The high ground of Toledo, hemmed in by ancient stone walls, has been occupied by all sorts over the centuries: the Celtiberians, the Romans, the Germanics, the Visigoths, Muslims, and Spaniards. All left their mark. Like everywhere else in Europe, there are a few remaining traces of the Pax Romana. The Visigoths left little that one can see, but the Toledo Cathedral is one of the only places in the world where a Mass dating from Visigoth times can still be heard in the Mozarabic Rite, ancient words arching across the centuries to create a continuity with a culture that came and went swiftly. The most visible Visigoth contribution can be found in the enchanting blue eyes of some swarthy Spaniards. The cathedral is packed with art treasures (El Greco is the draw, but I thought the best painting was a Caravaggio of John the Baptist); the sarcophagi of a handful of royals; a gold organ. Tourist cameras greedily consumed it all.
But the Alcázar de Toledo is the main attraction. Towering above the town, it was leveled in 1521, nearly destroyed in 1936 during the Spanish Civil War, and is now a war museum. It was here that Hernando Cortes came to tell Ferdinand and Isabella of the conquest of the Aztec Empire. The collection contains everything from the tombstone of a Roman legionnaire who came, fought, and stayed to the bloodstained scrap of a shirt worn by Francisco Pizarro when he was assassinated in 1541. The 1936 siege rendered it an almost-sacred site during the days of Francisco Franco, with legends springing up as the battle was unfolding. The besieged held out against the Republican besiegers for 71 days against all odds. Walls were destroyed. The Republicans tunneled under one tower with miners and blew it up. Starvation had set in by the time Franco’s reinforcements arrived, and by then the Alcázar’s commander Colonel José Moscardó, whose uniform is on display, had achieved hero status.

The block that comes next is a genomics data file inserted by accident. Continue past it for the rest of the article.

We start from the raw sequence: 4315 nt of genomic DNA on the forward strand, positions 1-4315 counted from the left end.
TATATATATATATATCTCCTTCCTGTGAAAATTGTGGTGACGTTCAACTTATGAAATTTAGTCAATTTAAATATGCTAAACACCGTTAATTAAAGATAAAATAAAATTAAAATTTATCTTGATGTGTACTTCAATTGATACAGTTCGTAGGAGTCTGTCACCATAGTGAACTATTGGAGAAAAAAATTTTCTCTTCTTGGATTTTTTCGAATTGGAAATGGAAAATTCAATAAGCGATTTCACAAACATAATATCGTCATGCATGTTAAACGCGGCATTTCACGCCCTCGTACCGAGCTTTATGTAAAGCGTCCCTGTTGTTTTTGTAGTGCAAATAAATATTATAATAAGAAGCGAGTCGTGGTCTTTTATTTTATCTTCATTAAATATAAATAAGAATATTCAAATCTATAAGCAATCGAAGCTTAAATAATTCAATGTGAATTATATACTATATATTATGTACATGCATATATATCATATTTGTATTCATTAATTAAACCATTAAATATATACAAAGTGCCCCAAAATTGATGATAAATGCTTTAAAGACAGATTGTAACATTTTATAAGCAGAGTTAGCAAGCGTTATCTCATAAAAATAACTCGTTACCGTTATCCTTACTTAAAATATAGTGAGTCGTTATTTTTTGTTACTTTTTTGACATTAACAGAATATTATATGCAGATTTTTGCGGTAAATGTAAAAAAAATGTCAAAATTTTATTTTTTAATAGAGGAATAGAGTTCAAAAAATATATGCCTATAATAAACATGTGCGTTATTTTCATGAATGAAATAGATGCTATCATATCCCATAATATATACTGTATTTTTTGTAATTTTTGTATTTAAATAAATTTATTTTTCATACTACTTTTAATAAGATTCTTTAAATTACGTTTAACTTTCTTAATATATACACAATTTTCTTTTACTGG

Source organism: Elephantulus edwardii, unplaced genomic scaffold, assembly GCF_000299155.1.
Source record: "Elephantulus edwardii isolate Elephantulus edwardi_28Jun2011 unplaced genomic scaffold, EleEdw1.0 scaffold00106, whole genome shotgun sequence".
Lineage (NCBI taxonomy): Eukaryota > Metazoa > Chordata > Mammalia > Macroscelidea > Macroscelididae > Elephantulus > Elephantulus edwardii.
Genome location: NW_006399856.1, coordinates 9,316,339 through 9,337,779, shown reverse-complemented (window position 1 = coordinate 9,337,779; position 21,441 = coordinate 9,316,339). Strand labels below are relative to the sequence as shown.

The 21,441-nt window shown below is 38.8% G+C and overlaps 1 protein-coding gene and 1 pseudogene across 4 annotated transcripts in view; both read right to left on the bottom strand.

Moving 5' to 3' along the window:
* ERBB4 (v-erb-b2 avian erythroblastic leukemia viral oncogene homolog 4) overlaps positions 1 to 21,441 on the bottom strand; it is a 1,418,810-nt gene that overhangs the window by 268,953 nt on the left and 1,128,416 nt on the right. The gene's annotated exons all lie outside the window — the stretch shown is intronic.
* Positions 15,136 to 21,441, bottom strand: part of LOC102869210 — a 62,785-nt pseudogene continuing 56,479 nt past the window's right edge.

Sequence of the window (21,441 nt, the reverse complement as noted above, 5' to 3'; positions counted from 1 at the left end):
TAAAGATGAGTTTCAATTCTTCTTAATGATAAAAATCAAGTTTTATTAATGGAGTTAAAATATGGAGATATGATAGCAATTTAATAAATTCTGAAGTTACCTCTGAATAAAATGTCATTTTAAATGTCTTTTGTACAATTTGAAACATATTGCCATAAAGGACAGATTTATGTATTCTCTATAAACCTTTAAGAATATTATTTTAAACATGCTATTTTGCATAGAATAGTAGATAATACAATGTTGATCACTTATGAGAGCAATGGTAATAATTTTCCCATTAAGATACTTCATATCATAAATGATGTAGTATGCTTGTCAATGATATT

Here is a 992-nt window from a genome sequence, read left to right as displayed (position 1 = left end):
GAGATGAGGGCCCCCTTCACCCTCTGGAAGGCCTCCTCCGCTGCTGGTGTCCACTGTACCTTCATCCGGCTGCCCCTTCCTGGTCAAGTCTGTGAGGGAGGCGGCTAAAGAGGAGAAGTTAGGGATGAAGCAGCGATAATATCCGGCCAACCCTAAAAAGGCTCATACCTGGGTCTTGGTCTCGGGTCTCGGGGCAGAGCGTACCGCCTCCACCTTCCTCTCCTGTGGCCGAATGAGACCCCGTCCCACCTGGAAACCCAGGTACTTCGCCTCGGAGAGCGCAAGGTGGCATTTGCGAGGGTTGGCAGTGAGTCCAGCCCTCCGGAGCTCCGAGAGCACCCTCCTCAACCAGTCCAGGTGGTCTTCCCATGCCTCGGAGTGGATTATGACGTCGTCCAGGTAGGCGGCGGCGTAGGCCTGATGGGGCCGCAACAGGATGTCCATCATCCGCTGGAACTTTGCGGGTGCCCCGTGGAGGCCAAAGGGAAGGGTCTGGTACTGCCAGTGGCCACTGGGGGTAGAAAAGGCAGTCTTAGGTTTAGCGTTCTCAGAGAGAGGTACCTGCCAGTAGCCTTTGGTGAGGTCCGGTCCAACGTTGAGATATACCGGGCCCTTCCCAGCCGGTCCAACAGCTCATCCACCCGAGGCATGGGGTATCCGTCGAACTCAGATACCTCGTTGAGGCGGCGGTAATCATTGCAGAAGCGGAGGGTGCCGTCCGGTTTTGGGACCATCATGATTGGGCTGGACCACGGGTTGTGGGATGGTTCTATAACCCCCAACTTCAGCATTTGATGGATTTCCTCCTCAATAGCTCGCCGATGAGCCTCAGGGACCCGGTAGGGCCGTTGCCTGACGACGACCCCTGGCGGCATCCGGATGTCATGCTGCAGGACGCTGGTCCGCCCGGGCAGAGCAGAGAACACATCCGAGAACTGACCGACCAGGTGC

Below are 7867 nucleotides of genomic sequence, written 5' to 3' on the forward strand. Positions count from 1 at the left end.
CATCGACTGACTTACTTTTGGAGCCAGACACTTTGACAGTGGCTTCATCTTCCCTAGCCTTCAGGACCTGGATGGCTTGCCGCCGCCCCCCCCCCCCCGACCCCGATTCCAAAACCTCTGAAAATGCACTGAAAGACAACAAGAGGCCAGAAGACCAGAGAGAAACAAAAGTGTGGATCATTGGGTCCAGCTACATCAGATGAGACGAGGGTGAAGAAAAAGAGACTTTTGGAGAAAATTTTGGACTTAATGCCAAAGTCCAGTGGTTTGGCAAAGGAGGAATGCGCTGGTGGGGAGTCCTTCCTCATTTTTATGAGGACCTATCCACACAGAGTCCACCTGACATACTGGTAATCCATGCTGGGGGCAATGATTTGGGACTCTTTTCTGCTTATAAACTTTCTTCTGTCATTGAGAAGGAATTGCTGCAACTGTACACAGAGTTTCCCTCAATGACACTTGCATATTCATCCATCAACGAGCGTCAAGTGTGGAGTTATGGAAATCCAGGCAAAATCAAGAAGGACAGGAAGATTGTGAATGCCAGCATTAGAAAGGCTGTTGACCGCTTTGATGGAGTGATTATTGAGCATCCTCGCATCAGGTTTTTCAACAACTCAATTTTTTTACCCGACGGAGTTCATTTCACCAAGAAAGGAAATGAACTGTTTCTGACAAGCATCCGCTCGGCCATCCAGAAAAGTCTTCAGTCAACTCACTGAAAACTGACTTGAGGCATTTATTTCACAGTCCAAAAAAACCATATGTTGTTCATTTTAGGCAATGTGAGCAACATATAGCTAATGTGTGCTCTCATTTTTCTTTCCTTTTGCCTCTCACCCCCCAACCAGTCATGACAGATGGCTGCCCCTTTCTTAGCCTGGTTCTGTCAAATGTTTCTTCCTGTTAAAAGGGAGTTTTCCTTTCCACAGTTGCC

When Franco’s men reclaimed Toledo, they took bloody revenge for the Republican massacre of Catholic priests and other allies, taking an eye for an eye, a tooth for a tooth. The Republicans had not only murdered many of their opponents; they had taken many of them to the same cliff where much of the Jewish population had been shoved to their doom following the anti-Semitic sermon of a talented cleric in 1405 and smashed them on the rocks. Franco’s men returned the favor by killing anyone suspected of fighting for the Republican side. The rule of thumb was that if the shoulder of a man’s coat was worn, he’d obviously been using a gun—so shoot him. The history of the Spanish Civil War has become particularly contested recently with the passage of the so-called Law of Democratic Memory by the Spanish lower house of Parliament in mid-July, which is designed to ensure that this complex and messy conflict is told primarily from the leftist point of view. The last statue of Franco in Spain, located in Melilla, was taken down last year.